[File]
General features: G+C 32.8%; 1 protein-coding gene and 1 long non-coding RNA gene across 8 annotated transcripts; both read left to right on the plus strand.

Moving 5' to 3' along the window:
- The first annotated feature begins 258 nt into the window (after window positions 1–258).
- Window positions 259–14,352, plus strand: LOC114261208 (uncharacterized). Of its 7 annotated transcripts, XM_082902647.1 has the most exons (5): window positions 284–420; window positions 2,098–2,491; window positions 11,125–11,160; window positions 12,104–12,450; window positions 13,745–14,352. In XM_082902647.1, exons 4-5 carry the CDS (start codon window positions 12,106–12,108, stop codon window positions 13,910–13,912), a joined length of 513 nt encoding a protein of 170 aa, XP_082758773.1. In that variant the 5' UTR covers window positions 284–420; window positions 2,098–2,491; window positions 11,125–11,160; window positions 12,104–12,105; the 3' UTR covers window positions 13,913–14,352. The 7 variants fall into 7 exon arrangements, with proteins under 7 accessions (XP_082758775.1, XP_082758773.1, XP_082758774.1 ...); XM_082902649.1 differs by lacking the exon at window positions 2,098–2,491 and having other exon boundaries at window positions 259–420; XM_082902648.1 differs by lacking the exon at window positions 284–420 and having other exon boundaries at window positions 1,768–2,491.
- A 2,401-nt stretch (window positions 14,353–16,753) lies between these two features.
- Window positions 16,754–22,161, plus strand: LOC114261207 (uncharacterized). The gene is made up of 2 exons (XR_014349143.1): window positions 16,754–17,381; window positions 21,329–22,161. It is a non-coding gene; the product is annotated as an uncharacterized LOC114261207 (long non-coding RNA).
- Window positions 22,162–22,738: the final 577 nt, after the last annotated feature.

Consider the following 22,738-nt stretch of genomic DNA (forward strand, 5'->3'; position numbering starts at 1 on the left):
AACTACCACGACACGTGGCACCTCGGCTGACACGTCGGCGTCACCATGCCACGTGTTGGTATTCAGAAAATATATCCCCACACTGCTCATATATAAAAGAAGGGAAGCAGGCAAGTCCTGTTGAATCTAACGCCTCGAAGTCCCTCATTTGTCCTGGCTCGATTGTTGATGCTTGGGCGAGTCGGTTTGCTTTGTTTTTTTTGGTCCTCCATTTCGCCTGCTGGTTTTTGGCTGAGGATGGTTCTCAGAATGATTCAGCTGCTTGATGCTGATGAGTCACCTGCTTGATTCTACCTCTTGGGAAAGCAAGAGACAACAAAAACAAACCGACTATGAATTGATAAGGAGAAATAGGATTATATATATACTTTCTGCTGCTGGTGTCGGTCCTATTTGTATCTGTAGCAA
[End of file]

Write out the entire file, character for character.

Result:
General features: G+C 32.8%; 1 protein-coding gene and 1 long non-coding RNA gene across 8 annotated transcripts; both read left to right on the plus strand.

Moving 5' to 3' along the window:
- The first annotated feature begins 258 nt into the window (after window positions 1–258).
- Window positions 259–14,352, plus strand: LOC114261208 (uncharacterized). Of its 7 annotated transcripts, XM_082902647.1 has the most exons (5): window positions 284–420; window positions 2,098–2,491; window positions 11,125–11,160; window positions 12,104–12,450; window positions 13,745–14,352. In XM_082902647.1, exons 4-5 carry the CDS (start codon window positions 12,106–12,108, stop codon window positions 13,910–13,912), a joined length of 513 nt encoding a protein of 170 aa, XP_082758773.1. In that variant the 5' UTR covers window positions 284–420; window positions 2,098–2,491; window positions 11,125–11,160; window positions 12,104–12,105; the 3' UTR covers window positions 13,913–14,352. The 7 variants fall into 7 exon arrangements, with proteins under 7 accessions (XP_082758775.1, XP_082758773.1, XP_082758774.1 ...); XM_082902649.1 differs by lacking the exon at window positions 2,098–2,491 and having other exon boundaries at window positions 259–420; XM_082902648.1 differs by lacking the exon at window positions 284–420 and having other exon boundaries at window positions 1,768–2,491.
- A 2,401-nt stretch (window positions 14,353–16,753) lies between these two features.
- Window positions 16,754–22,161, plus strand: LOC114261207 (uncharacterized). The gene is made up of 2 exons (XR_014349143.1): window positions 16,754–17,381; window positions 21,329–22,161. It is a non-coding gene; the product is annotated as an uncharacterized LOC114261207 (long non-coding RNA).
- Window positions 22,162–22,738: the final 577 nt, after the last annotated feature.

Consider the following 22,738-nt stretch of genomic DNA (forward strand, 5'->3'; position numbering starts at 1 on the left):
AACTACCACGACACGTGGCACCTCGGCTGACACGTCGGCGTCACCATGCCACGTGTTGGTATTCAGAAAATATATCCCCACACTGCTCATATATAAAAGAAGGGAAGCAGGCAAGTCCTGTTGAATCTAACGCCTCGAAGTCCCTCATTTGTCCTGGCTCGATTGTTGATGCTTGGGCGAGTCGGTTTGCTTTGTTTTTTTTGGTCCTCCATTTCGCCTGCTGGTTTTTGGCTGAGGATGGTTCTCAGAATGATTCAGCTGCTTGATGCTGATGAGTCACCTGCTTGATTCTACCTCTTGGGAAAGCAAGAGACAACAAAAACAAACCGACTATGAATTGATAAGGAGAAATAGGATTATATATATACTTTCTGCTGCTGGTGTCGGTCCTATTTGTATCTGTAGCAA